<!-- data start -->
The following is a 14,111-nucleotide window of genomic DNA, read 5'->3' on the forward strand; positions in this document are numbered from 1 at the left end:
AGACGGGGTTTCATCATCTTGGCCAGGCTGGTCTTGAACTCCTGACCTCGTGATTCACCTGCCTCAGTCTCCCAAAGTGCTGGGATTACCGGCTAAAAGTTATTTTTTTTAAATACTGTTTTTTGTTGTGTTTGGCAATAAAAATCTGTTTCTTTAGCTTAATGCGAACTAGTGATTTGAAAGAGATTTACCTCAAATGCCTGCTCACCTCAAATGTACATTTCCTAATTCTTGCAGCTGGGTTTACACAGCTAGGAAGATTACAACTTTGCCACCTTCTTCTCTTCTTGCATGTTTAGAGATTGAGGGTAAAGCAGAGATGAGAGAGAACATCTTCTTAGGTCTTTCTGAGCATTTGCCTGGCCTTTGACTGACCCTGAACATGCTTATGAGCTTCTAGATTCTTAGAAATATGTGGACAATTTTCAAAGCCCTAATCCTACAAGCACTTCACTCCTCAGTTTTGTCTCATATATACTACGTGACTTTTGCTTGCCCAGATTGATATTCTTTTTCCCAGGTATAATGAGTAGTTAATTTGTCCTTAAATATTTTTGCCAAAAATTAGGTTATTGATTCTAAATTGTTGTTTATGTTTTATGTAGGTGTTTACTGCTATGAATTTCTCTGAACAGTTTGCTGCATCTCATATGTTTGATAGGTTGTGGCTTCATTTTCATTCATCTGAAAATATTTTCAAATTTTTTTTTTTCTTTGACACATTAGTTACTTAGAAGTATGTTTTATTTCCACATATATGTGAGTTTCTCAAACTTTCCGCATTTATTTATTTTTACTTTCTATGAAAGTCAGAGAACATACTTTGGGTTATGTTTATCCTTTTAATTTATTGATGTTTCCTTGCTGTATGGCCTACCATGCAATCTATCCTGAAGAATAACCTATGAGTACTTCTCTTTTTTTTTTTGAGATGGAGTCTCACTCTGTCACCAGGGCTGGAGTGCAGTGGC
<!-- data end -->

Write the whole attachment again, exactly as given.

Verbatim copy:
The following is a 14,111-nucleotide window of genomic DNA, read 5'->3' on the forward strand; positions in this document are numbered from 1 at the left end:
AGACGGGGTTTCATCATCTTGGCCAGGCTGGTCTTGAACTCCTGACCTCGTGATTCACCTGCCTCAGTCTCCCAAAGTGCTGGGATTACCGGCTAAAAGTTATTTTTTTTAAATACTGTTTTTTGTTGTGTTTGGCAATAAAAATCTGTTTCTTTAGCTTAATGCGAACTAGTGATTTGAAAGAGATTTACCTCAAATGCCTGCTCACCTCAAATGTACATTTCCTAATTCTTGCAGCTGGGTTTACACAGCTAGGAAGATTACAACTTTGCCACCTTCTTCTCTTCTTGCATGTTTAGAGATTGAGGGTAAAGCAGAGATGAGAGAGAACATCTTCTTAGGTCTTTCTGAGCATTTGCCTGGCCTTTGACTGACCCTGAACATGCTTATGAGCTTCTAGATTCTTAGAAATATGTGGACAATTTTCAAAGCCCTAATCCTACAAGCACTTCACTCCTCAGTTTTGTCTCATATATACTACGTGACTTTTGCTTGCCCAGATTGATATTCTTTTTCCCAGGTATAATGAGTAGTTAATTTGTCCTTAAATATTTTTGCCAAAAATTAGGTTATTGATTCTAAATTGTTGTTTATGTTTTATGTAGGTGTTTACTGCTATGAATTTCTCTGAACAGTTTGCTGCATCTCATATGTTTGATAGGTTGTGGCTTCATTTTCATTCATCTGAAAATATTTTCAAATTTTTTTTTTTCTTTGACACATTAGTTACTTAGAAGTATGTTTTATTTCCACATATATGTGAGTTTCTCAAACTTTCCGCATTTATTTATTTTTACTTTCTATGAAAGTCAGAGAACATACTTTGGGTTATGTTTATCCTTTTAATTTATTGATGTTTCCTTGCTGTATGGCCTACCATGCAATCTATCCTGAAGAATAACCTATGAGTACTTCTCTTTTTTTTTTTGAGATGGAGTCTCACTCTGTCACCAGGGCTGGAGTGCAGTGGC